Jessy J. She’s hot, she’s young and she’s a Latina. A marketing manna from heaven presented to the buttoned-down severity of smooth-jazz, J’s natural attributes spray to all fields in a genre whose public view is overwhelmingly white, middle-aged and dowdy, veracity be damned. Like fellow smooth saxophonists Mindi Abair and Candy Dulfer, Jessy J’s figure gets prominent play on her debut CD and on her Web site. That’s savvy. Male listeners want to be her boyfriend, and female listeners want her bod. Listen, sex will be selling female—and male—CDs long after we’re gone, so the point of this preamble isn’t to diminish J’s musical talents, which are huge. It’s to hopefully convince you that behind all that sexual allure is a formidable player who is capable of more than side gigs with Michael Bolton and Gloria Trevi.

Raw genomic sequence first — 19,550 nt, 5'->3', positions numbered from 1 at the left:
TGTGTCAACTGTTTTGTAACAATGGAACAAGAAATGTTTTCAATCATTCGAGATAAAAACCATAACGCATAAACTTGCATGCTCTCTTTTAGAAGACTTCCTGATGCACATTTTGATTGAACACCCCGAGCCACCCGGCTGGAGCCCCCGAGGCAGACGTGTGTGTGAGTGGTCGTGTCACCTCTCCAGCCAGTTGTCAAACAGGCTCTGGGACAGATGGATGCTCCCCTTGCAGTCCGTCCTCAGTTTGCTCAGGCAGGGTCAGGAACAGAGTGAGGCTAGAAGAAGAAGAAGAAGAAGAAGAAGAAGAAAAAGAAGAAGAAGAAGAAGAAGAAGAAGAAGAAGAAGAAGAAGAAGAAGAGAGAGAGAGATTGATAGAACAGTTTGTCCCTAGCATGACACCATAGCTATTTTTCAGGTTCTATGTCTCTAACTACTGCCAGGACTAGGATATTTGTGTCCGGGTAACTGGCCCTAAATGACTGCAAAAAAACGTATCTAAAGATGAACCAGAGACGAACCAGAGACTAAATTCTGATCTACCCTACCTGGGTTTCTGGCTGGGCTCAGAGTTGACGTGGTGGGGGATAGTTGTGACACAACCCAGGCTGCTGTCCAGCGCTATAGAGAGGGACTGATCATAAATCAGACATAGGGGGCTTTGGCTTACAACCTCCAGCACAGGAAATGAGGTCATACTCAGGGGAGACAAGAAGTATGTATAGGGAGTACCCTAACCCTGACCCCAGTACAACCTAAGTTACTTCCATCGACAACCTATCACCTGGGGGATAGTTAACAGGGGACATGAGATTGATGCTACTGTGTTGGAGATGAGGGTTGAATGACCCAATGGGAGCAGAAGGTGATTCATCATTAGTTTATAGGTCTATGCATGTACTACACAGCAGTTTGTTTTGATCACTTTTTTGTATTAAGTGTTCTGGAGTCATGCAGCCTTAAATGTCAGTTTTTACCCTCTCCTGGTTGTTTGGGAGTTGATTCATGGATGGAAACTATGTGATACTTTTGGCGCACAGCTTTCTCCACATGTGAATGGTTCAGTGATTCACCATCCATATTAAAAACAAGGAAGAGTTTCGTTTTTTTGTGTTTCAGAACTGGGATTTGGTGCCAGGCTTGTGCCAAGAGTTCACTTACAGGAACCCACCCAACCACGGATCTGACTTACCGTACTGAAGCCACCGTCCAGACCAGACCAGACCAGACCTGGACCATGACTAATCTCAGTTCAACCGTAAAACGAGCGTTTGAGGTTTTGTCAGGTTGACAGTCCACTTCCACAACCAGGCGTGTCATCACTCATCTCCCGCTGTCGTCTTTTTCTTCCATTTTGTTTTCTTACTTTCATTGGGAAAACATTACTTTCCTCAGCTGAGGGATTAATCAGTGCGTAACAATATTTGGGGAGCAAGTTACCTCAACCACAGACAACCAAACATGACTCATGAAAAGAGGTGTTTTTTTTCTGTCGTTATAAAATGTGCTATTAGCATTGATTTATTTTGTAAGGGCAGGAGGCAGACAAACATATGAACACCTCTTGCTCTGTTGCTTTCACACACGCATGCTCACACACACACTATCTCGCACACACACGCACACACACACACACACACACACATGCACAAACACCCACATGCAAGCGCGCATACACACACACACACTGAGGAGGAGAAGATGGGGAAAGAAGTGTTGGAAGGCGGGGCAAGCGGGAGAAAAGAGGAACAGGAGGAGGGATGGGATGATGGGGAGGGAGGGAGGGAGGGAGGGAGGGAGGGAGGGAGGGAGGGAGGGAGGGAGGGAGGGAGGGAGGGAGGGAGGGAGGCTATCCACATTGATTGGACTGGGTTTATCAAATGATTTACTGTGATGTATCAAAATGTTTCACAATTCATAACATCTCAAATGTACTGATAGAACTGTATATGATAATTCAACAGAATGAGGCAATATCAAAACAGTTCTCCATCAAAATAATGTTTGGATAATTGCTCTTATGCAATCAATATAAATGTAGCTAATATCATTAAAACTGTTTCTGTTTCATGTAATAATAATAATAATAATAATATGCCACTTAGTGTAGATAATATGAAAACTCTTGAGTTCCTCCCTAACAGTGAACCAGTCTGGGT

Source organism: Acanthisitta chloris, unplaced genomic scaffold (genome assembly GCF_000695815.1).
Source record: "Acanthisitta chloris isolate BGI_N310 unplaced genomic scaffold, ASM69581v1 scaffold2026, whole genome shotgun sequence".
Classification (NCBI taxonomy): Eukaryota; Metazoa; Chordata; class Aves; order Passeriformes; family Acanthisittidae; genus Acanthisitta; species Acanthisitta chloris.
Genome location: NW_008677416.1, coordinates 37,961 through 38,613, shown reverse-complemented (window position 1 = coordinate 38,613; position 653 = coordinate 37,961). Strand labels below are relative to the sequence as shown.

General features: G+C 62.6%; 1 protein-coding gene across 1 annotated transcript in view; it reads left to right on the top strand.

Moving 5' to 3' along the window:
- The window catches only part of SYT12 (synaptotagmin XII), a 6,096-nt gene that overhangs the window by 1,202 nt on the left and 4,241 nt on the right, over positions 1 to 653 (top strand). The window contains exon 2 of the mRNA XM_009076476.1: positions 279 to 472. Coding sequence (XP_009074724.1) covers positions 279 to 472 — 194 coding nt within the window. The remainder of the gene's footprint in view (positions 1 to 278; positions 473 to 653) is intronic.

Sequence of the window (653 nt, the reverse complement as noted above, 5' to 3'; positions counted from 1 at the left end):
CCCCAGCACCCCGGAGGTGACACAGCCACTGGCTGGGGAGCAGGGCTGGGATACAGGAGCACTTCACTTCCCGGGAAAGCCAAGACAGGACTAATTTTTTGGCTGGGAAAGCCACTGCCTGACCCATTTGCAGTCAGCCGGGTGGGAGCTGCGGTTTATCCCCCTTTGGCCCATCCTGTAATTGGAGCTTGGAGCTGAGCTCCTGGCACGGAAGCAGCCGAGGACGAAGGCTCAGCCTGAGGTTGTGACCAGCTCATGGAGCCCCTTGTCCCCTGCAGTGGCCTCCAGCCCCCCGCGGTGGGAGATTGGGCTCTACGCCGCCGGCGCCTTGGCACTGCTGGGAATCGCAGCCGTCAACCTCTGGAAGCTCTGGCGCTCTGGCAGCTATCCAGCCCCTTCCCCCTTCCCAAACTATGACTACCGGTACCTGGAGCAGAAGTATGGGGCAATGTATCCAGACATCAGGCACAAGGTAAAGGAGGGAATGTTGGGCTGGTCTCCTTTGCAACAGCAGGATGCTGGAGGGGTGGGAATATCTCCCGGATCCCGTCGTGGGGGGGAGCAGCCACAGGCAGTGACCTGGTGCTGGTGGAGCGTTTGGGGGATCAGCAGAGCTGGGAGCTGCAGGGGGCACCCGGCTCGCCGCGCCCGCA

J’s Latin influences are felt keenly as her tenor wraps around the melodies of J/Brown originals “Fiesta Velada,” “Tequila Moon” and “Sin Ti/Without You.” Her sound is sexy-sultry, recalling John Klemmer and Euge Groove, and she offers pleasing melodies and riffs off those melodies. She plays soprano on Phoebe Snow’s “Poetry Man” and nails Leon Russell’s oft-covered “Song For You,” her jazz instincts coming alive in an acoustic setting. Like Abair, J takes advantage of another instrument, her vocals, sounding for all the world like a new Bebel Gilberto on “Mas Que Nada,” her Portuguese flawless. And on “Besame Mucho,” she caresses the lyrics in Spanish while Brown picks on guitar and strings sway in the background. This new talent has staying power.